Most of us only know Thurgood Marshall as the Supreme Court judge and the attorney who successfully argued the Brown vs. The Board of Education case. What we don’t know are the battles he fought and the lives he saved before he rose to national fame. These events helped mold the man who would become one of the most important civil rights warriors of the 20th century.
The film is based on the early trial career of Marshall. It follows the young lawyer (Chadwick Boseman) to Connecticut to defend a black chauffeur charged with sexual assault and attempted murder of his white, high-society employer (played by Kate Hudson). Silenced by a segregationist court, Marshall partners with a young Jewish lawyer, Samuel Friedman (Josh Gad). Together they mount the defense in an environment rife with racism and anti-semitism. The high profile case and the partnership with Friedman served as a template for Marshall's creation of the NAACP legal defense fund.
Chance the Rapper was so taken by the film that he bought out several Chicago theaters so everyone in the community could see it. Currently, the film has an 85% Fresh Rating on Rotten Tomatoes. Also, the soundtrack features a great song by Andra Day and Common.
ICYMI (In Case You Missed It): Atypical
“Atypical” is a coming of age story that follows Sam (Keir Gilchrist), an 18-year-old on the autistic spectrum as he searches for love and independence. While Sam is on his funny yet emotional journey of self-discovery, the rest of the family must grapple with how this change affects them. Sam’s mother (played by Jennifer Jason Lee) has been protecting her son all of his life. She is angered by the idea that Sam is ready for this new season and fears that his inability to understand other’s emotions will lead to pain. His father (played by Michael Rapaport) struggles to find meaningful ways to connect with his son. In one of the most touching scenes of the show, father and son sit side by side at an aquarium talking about dating and watching one of Sam's obsessions, penguins. Sam’s feisty, protective sister (played by Brigette Lundy-Paine) is always ready to throw hands with whoever wants to pick on her brother (which is often). The bond that brother and sister share is sweet and real. Additionally, the show dives into how having special needs children can put tremendous stress on a marriage, causing distance between the couple that may not be repaired.
The show has received overwhelmingly positive reviews. And although some critics believe the show missed some critical elements of autism, the series is a major step forward in showing the human side of the people and families living with special needs. Unlike ABC’s “The Good Doctor” or Ben Affleck’s “The Accountant,” there are no superpowers at play here. These are normal people trying to live in a world that is difficult to understand. Their families share moments of joy and laughter coupled with fear, sorrow, and confusion. If this is what the show is after, it succeeds greatly.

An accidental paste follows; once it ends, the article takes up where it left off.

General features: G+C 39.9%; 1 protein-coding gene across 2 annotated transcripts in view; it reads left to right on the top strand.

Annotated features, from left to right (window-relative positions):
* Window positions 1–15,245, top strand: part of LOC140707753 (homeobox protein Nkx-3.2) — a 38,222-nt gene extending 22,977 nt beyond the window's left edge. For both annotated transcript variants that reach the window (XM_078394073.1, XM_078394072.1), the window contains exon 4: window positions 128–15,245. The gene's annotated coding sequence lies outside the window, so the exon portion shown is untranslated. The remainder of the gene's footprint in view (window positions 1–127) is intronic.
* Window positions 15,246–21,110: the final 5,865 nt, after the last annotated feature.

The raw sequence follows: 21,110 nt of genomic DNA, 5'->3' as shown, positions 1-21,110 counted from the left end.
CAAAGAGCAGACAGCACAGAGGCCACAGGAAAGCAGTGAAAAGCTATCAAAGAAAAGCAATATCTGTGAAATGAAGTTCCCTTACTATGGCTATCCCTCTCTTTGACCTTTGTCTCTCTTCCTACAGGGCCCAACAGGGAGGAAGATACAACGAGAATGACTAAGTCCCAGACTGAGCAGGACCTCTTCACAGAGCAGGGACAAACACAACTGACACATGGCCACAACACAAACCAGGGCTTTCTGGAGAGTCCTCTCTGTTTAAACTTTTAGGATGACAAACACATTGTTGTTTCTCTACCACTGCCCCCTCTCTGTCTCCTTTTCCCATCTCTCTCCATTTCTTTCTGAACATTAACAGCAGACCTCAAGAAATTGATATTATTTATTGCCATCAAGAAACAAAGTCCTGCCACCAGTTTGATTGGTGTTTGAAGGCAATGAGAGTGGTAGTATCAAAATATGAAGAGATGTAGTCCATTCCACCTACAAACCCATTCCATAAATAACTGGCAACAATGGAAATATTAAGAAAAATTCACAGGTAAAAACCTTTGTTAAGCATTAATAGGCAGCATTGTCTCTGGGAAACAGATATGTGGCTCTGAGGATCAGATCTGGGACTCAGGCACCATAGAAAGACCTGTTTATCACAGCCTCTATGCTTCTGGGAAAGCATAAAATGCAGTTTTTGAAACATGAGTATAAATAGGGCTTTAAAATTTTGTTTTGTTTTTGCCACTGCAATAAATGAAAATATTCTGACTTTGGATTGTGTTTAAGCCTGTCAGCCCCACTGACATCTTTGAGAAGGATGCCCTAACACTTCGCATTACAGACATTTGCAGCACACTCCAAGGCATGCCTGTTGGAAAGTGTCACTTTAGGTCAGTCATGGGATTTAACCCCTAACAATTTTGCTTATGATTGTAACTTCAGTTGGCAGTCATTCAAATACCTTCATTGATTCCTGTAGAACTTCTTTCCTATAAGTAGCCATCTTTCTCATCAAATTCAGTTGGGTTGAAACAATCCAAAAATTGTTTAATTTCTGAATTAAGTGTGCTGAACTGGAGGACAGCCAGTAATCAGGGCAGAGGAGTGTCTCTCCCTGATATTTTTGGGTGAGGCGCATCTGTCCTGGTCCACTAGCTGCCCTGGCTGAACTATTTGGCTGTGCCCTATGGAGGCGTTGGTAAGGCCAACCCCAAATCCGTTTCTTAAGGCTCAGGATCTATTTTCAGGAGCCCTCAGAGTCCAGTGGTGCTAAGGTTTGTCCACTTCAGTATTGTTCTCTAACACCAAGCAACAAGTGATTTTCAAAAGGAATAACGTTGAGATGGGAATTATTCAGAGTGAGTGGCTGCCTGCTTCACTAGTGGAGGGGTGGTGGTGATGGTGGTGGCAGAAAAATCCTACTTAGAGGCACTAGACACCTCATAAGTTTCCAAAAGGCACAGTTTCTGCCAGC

Movies and TV Shows that people will be talking about this month.
Stranger Things, Season Two / October 27 / Netflix
“Stranger Things” season one was a cultural juggernaut. Netflix doesn't release viewership numbers, but most analysts believe it was the network's highest viewed show ever, and it's easy to understand why. The show combines 80s nostalgia with multidimensional science, the deep bonds of childhood friendship, and ET. (I challenge anyone who grew up in the 80s to watch the scenes of the boys riding their bikes around town and not remember the magic of when you first watched ET.) One bonus of the show is that families sat down and enjoyed the show together, a rare sighting in today's multiscreen culture.
Season two promises to bring more thrills of the Upside Down and reveal where Eleven went to at the end of season one. The show and its stars will be everywhere as the release date approaches. If you don’t want to hear spoilers plan to watch it quickly. One question we may never find out, what happened to Barb?
Justice League / November 17 / DC Films
Except for “Wonder Woman,” DC has had a rough few years with critics. “Man of Steel” was disappointing and “Batman Vs. Superman” was widely panned and ridiculed. (If you haven't seen this fan-edited interview with Ben Affleck and Henry Cavill, do yourself a favor and watch it. It’s a good laugh.)
The success of “Wonder Woman” has renewed hopes that "Justice League" will live up to the beloved superheroes it portrays. One thing is for sure, good or bad, the film will be everywhere you look mid-November.